For older children, immature adults, and everyone who’s ready to graduate from Tony and Tina’s Wedding, the Live In Theater company presents a pair of murder mysteries staged on the streets of Chinatown and the Lower East Side. Thugs, pimps, and whores are tougher and tougher to find on the streets of Manhattan, Craigslist being what it is; when one does run across these characters, chances are they’re, well, characters. And if you’re below Houston and The Ride megabus is nowhere in sight, chances are you’ve stumbled on one of Carlo D’Amore’s u-solve-it street-theater experiences.
The Ryan Case, 1873 is based on an actual unsolved murder of two Irish immigrants; The Lombardi Case 1975 is more loosely composited. Both put various unfortunates back on the ever-more-sanitary streets of New York in period dress; teams of audience members, armed with maps, photos, and notepads, are charged with tracking them down, shaking them down, and presenting their findings to a bellowing, belittling police chief (played by Thomas McKarthy in 1873, Tom Staggs in 1975). Decades of police procedurals haven’t taught audiences much about police work, and the cases often need a significant push from the actors, all of whom are indefatigable good sports, in all kinds of weather. (The Ryan folks, in their nineteenth-century woolens, deserve special hazard pay in this weather.) This would be fairly cheesy, dinner-theater stuff were it not for D’Amore’s commitment to a certain threshold of grit and his actors’ courageous willingness to engage with their surroundings, including confused-looking bystanders. (The sight of Alena Acker, draped in petticoats, selling coal at Grand and Forsythe and calling out greetings and admonitions to various fresh-off-the-boat “Seans” and “Seamuses” — all of them recent Asian immigrants — is wonderfully surreal.) Occasionally, audience groups will bypass the actor entirely — or actively avoid him, if he’s a bit too convincing as a gibbering vagrant. (This happened to performer Victor Pagan, who plays a toothless street prophet, on the day I attended.) Live In Theater isn’t exactly reinventing the participatory murder-mystery, immersive theater, or street performance — but by combining all three, they give us a new way to appreciate their greatest asset: the neighborhood itself. Buildings can be preserved, but who’s looking after the vintage scum? Live In deserves some sort of citation for not just managing the decay, but revivifying it.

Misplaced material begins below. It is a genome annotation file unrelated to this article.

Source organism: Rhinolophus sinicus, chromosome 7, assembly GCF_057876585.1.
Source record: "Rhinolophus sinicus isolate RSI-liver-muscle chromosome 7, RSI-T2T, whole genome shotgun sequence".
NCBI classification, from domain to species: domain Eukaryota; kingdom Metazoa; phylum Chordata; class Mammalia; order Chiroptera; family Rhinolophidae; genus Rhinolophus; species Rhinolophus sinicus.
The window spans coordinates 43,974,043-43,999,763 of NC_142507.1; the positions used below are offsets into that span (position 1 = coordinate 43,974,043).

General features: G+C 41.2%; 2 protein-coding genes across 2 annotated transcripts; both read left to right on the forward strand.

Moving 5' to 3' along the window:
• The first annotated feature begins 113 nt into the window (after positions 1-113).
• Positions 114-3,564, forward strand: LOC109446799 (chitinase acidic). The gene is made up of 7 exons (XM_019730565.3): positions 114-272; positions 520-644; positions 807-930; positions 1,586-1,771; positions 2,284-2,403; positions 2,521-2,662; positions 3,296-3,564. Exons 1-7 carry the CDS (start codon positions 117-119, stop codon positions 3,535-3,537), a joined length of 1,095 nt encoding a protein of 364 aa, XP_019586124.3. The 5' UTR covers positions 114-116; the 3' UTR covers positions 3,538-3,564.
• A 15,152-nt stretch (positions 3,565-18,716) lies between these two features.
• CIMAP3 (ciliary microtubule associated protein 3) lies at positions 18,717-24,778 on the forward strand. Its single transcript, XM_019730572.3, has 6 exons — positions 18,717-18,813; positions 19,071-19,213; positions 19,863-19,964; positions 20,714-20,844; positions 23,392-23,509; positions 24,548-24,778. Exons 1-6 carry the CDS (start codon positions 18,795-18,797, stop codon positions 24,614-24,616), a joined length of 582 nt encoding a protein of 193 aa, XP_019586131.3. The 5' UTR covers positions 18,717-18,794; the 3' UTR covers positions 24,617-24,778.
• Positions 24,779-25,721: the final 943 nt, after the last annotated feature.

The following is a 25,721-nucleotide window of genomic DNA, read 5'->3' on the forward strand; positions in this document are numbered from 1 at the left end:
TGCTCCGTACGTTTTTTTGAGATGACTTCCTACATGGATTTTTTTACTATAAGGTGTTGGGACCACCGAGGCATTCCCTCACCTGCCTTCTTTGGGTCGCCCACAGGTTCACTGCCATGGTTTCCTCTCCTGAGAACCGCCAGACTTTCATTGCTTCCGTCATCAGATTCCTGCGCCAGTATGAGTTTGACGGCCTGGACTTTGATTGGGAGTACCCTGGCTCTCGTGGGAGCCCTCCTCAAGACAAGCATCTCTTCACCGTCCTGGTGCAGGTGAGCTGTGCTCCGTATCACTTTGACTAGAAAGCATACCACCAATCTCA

Triassic Parq is at the Soho Playhouse through August 5.
Potted Potter is playing at the Little Shubert through September 2.
The Lombardi Case 1975 plays every Sunday and The Ryan Case 1873 every Saturday in the Lower East Side and Chinatown through November. Go here for details.